It is common knowledge that a “Crazy Quilt” is a type of bedcover, traditionally made in North America, consisting of sewn together patches of fabrics, randomly chosen in varying sizes, shapes and colors. The appearance of the finished item suggests to us a natural and useful analogy to the randomness and variation of public opinion in our Nation.
At election time in a two party democracy, voters are at times obliged, to set aside certain of their nuanced views and of necessity, cast their vote for the candidate of the two, whose platform is perceived as closest to their personal interest and their general philosophy of governance. In this writing, we are interested in examining the etiology of individual opinion in our democracy, and the dynamics of possible change.
Among the divergent views on human perception and knowledge, as our regular readers would be aware, our eternal indebtedness is to the 19Th Century philosopher, John Locke. In his elegant, “Essay Concerning Human Understanding,” Locke famously declared that man is born with a blank slate (“tabula rasa”) and that his knowledge is acquired by his experience. This classic view of epistemology held by the “Empirical” school of philosophy, we maintain, makes greater rational sense than the “Rationalist” thinkers, who insisted that man was born, already possessing certain items of inspired knowledge.
For us then, it would consistently and logically follow, that perceptions of reality, and consequent judgments, moral, social, political and otherwise, are developed by the individual based upon his lifetime of experience. How happy we would be, as inhabitants of this complex Planet, were it only so fundamentally logical and acceptably simple.
The etiology of the variety of opinion is inclusive of many individuals guided (or, misguided) by thoughtless and ethnocentric early childhood teaching and/or immaturely perceived experience. The foregoing can possibly result, as life proceeds, in resultant feelings of insecurity, low self- esteem and poor self-image, based principally upon the later revelation and challenge of an apparently inconsistent, objective reality. Such consequential lack of personal confidence is often manifested, empirically, by a neurotic lust for the approval of the perceived, “accepted others,” and the self- deprecation of personal opinion, leading to the sad pathology of tribalism. Our Democratic Republic is functionally disenfranchised by the phenomenon of neurotic “group think,” or “tribalism,” in lieu of spontaneous and democratically expressed “Will of the People.”
It is unfortunate that several patches of the American crazy quilt of popular opinion are composed of these pathetic and intractable tribal voters whose salient failing is not founded in debatable principle but rather, in self- impaired persona.
A colorfully enthusiastic if, worrisome patch of the American crazy quilt, is composed of one-issue voters, dedicatedly mono -focused on one specific issue; whether it be gun rights, abortion, global warming, immigration policy, civil rights, gay rights, government health insurance, environmental or any other (for them) solely determinative issue. Such people effectively wear, “horse blinders,” preventing them from the consideration of any of the plethora of other unrelated positions in the candidate’s platform (some, conceivably, against their personal interest). The skewed result is an inaccurate and unbalanced statement of national will. These highly dedicated and thoughtless voters are unwittingly destructive of the concept and virtues of governmental responsive democracy.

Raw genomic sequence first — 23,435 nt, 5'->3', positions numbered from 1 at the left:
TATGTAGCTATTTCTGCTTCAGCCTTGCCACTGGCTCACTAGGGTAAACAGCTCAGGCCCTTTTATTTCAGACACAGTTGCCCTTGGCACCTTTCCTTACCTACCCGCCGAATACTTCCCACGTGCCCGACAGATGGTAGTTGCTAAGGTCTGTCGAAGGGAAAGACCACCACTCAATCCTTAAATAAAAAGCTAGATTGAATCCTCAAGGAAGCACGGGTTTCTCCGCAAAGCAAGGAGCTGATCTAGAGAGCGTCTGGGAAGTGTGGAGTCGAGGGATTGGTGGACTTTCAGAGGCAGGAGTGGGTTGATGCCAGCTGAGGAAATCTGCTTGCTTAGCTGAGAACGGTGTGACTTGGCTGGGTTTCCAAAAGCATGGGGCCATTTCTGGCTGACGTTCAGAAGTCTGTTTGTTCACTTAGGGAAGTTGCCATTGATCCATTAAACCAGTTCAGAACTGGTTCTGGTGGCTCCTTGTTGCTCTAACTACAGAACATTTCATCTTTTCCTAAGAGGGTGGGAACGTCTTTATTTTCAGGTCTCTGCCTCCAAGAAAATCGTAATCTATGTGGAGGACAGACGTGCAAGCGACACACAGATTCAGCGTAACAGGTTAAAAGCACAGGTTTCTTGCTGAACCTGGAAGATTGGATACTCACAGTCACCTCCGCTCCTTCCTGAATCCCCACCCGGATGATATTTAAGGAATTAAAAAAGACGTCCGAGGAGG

Because the foregoing “patches” of the American quilt, choose, to cast their vote based upon their fixed respective irrational motivations, it might be perceived as useless, as a practical matter, to attempt to disabuse them of their unwitting and disrespectful, waste and abuse of the voting franchise, and to marshal political arguments solely directed to the more rational, thoughtful American.
However, the universal right to vote is the inherently vital ingredient by which a democratic government is defined and guided. Accordingly, its existential importance might justify efforts to re-decorate America’s crazy quilt, to raise the awareness of those misguided citizens who do not choose to contemplate their own best interests and that of our Nation.
We are confident enough to believe that with reference to certain patches of non-thinking voters, particularly, those who vote to mindlessly replicate their parent’s traditional vote (ref. early essay, “Lichen People”) and voters who rely excessively upon the persuasive opinions of another, may be amenable to alternative and more rational views. The limited consciousness of “one-issue voters,” be can possibly be raised, so as to address necessary attention to the plural context of a candidate’s intended platform. In addition, a regular practice of popular distribution, by both parties, of objective (and accurate) written information, could conceivably lead to voting results that are more useful, meaningful and democratically referential for governance.
The larger piece of the American crazy quilt can suitably cast their votes, rationally and effectively, based upon an objective evaluation of the acceptability, or otherwise, of an incumbent’s record of performance, and their own political and moral beliefs.